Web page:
|Herbie Hancock, Buster Williams, Billy Hart|
Gluck's book discusses his initial exposure to this band and it's compelling experimental sound. He talks about the original members and their Swahili names:(Mwandishi means "The Composer") much of Hancock's early career as a classical piano prodigy.through his exposure to jazz, blues and gospel music, and his early career as a young New York sideman and eventually, as the regular pianist with the Miles Davis Quintet. Even during his tenure with Davis, Hancock was doing his own projects, and was developing as a composer and bandleader. Gluck describes the first time Hancock played a Fender Rhodes. Quoting Hancock in Chapter 4:
When I walked into the recording studio to record with Miles one day, I didn't see an acoustic piano.So I asked Miles: "What do you want me to play?" And he pointed at the corner of the room and said, "Play that!" And it was a Fender Rhodes electric piano. In my head, I was thinking: "He wants me to play that toy over there?' I had heard about the Fender Rhodes electric piano from some other musicians, piano players, and they were saying: "It's not an acoustic piano." So I went in with that kind of skepticism, which was kind of negative. But I had never heard it. So I said: "OK." I turned it on and played a chord, and much to my surprise, I liked the sound.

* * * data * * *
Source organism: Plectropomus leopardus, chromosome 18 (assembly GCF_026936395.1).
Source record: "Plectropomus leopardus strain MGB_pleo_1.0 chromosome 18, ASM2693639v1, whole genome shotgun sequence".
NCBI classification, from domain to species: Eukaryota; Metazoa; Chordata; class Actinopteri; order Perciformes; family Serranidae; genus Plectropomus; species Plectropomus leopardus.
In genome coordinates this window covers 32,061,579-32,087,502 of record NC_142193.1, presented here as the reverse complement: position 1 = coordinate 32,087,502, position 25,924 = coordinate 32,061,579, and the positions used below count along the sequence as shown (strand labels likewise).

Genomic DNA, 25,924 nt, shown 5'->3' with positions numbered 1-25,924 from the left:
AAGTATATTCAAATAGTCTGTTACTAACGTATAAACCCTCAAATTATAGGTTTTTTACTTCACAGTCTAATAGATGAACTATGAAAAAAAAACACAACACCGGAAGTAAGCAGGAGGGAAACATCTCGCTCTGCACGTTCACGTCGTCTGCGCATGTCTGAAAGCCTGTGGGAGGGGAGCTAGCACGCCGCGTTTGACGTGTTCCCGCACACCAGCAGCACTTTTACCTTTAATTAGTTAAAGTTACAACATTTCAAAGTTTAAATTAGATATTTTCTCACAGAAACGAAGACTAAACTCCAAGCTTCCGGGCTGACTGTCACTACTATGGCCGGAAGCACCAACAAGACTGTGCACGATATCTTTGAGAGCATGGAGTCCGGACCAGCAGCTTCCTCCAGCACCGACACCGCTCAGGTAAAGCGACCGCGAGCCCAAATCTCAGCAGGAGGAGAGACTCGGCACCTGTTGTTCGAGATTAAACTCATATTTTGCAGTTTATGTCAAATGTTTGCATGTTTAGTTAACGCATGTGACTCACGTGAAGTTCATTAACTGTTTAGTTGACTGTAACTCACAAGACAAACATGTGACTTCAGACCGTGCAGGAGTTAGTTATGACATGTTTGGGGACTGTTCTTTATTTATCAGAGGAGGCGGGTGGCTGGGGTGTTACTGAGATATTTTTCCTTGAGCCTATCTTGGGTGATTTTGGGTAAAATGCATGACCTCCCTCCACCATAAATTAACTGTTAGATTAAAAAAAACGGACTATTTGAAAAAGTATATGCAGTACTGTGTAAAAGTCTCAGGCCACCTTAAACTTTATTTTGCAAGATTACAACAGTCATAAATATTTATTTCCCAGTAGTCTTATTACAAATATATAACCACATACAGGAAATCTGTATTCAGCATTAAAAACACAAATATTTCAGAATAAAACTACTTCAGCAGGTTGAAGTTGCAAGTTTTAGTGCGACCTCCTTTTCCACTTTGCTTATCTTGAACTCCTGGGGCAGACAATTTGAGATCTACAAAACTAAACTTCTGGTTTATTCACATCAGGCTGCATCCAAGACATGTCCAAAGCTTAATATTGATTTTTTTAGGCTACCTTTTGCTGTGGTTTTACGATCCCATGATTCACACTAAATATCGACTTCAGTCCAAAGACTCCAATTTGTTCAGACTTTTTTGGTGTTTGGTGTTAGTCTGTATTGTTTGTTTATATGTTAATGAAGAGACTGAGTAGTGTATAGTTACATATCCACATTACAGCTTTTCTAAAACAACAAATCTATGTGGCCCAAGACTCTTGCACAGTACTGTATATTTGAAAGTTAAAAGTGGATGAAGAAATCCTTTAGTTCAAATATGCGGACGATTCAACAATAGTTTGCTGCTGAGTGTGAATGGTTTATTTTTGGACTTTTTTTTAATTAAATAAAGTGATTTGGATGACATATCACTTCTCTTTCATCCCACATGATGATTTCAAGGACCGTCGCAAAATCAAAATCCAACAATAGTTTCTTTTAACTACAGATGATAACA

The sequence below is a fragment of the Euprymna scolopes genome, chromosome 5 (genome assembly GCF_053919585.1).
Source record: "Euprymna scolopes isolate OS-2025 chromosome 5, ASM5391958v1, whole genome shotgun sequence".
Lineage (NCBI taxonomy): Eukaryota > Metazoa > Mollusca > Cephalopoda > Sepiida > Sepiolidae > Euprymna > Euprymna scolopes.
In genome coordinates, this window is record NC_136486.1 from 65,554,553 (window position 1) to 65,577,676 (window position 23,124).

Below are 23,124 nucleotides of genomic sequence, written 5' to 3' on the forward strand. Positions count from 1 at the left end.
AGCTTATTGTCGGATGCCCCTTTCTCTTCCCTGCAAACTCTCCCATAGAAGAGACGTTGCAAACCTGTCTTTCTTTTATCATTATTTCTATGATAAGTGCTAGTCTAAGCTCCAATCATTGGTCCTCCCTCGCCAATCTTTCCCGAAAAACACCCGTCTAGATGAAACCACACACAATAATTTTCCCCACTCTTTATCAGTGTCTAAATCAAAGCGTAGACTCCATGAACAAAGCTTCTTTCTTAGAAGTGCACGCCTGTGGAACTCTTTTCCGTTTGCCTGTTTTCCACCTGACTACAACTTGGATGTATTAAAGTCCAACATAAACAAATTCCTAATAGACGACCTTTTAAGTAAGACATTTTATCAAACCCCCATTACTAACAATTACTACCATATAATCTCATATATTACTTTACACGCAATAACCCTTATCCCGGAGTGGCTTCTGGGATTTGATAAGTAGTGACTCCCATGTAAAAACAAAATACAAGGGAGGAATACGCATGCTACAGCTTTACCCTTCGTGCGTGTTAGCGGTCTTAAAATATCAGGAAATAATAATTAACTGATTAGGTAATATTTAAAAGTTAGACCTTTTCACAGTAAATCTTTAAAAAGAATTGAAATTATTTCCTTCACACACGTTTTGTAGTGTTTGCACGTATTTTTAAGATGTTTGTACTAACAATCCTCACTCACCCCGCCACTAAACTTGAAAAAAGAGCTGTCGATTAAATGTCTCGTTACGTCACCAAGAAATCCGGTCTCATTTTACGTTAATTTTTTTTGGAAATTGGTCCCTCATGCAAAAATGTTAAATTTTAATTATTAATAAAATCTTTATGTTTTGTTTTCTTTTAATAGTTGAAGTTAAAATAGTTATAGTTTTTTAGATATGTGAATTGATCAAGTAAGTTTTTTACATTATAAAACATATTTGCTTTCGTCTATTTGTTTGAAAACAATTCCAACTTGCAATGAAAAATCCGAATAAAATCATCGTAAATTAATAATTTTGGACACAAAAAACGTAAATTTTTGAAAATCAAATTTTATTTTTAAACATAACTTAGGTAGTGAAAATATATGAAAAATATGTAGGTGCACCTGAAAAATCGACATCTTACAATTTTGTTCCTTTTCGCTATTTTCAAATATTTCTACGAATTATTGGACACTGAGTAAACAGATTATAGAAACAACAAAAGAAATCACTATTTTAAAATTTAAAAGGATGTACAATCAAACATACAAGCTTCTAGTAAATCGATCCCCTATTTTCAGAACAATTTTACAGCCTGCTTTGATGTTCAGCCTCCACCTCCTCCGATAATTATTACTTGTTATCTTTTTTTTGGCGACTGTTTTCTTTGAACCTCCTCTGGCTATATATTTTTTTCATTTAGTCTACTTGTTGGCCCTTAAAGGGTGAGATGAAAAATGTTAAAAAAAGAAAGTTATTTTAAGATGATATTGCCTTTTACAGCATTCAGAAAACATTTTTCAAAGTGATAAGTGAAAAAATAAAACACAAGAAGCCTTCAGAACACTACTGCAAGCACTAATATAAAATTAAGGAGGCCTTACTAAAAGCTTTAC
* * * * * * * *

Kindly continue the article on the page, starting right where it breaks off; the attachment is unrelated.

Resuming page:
Clearly the rest was history; if not for Hancock (and maybe Chick Corea), many of us would never have been interested in playing the Fender Rhodes.(Truth be told, my first gigs as a pianist were actually on Rhodes. I've always loved the sound. Never liked carrying them, though.)And although this is an example of Davis making an executive decision as a bandleader, the prevailing wisdom, mentioned several times in the book, is that Miles Davis rarely told his sidemen how to play. He preferred to let them thrive in their own way. Naturally, Hancock would "lead" Mwandishi in a similar fashion, which is why it was, at least musically, more of a collective.